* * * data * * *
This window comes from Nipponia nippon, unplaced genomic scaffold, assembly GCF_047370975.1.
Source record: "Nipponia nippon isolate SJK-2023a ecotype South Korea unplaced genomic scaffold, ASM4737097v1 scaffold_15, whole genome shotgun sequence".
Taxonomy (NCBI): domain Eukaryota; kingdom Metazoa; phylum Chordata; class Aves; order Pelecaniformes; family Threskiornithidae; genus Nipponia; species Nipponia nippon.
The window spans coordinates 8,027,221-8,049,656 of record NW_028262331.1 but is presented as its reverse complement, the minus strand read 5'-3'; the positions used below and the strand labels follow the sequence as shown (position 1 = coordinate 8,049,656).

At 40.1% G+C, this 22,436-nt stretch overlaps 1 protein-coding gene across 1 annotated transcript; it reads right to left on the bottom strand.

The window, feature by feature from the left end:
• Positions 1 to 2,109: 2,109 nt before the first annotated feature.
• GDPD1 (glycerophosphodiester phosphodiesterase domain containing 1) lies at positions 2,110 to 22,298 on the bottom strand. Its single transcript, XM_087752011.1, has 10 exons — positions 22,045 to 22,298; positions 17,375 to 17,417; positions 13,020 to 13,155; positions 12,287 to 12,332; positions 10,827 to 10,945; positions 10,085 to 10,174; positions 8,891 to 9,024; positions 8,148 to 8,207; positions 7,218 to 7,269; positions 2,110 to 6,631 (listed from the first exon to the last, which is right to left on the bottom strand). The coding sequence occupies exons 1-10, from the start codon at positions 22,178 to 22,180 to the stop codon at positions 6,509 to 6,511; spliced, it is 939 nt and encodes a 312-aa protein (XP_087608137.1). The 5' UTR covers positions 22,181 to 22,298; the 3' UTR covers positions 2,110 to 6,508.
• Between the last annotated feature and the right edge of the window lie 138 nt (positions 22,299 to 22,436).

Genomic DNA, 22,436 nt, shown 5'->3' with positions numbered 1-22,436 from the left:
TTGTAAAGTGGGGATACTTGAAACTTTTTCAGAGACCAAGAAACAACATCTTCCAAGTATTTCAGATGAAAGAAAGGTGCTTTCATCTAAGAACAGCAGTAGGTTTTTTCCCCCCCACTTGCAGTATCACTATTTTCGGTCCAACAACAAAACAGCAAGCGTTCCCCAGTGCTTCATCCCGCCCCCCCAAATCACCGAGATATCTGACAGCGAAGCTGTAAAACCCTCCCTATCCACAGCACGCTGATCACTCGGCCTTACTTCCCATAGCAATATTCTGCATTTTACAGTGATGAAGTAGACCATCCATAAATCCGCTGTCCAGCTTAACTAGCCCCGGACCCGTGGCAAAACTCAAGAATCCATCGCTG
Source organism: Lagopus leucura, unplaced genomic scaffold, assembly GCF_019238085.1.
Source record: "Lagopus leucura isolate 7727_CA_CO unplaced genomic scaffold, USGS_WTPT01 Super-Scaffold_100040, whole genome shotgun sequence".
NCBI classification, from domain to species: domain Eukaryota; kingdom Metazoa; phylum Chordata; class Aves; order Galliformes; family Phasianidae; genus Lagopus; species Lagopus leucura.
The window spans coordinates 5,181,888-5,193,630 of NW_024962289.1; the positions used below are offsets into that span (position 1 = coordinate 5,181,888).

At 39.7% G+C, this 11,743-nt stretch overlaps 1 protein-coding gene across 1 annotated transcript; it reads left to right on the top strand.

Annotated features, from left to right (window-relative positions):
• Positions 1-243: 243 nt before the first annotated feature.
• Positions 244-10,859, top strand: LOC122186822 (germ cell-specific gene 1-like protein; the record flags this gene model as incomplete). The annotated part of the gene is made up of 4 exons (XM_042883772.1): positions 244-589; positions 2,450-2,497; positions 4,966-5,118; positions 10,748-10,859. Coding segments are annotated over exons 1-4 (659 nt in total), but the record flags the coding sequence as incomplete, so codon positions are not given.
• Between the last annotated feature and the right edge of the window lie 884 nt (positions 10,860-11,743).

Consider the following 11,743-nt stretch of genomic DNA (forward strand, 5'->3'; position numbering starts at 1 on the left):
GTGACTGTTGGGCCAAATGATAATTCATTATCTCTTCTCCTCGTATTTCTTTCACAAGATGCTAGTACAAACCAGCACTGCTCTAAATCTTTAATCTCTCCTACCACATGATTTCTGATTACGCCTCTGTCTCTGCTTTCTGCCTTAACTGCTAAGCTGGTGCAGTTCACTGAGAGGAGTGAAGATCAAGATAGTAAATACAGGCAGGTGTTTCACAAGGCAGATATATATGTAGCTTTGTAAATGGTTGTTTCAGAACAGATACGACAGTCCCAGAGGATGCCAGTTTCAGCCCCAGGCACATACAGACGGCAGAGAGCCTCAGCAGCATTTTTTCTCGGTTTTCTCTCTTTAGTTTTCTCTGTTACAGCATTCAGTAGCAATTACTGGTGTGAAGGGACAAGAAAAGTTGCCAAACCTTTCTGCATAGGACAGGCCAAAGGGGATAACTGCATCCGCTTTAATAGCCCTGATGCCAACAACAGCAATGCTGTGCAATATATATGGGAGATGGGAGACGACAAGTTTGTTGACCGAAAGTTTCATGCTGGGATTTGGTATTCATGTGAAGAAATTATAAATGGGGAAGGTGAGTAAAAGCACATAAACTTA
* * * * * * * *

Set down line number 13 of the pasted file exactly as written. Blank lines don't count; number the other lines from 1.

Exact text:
Source record: "Lagopus leucura isolate 7727_CA_CO unplaced genomic scaffold, USGS_WTPT01 Super-Scaffold_100040, whole genome shotgun sequence".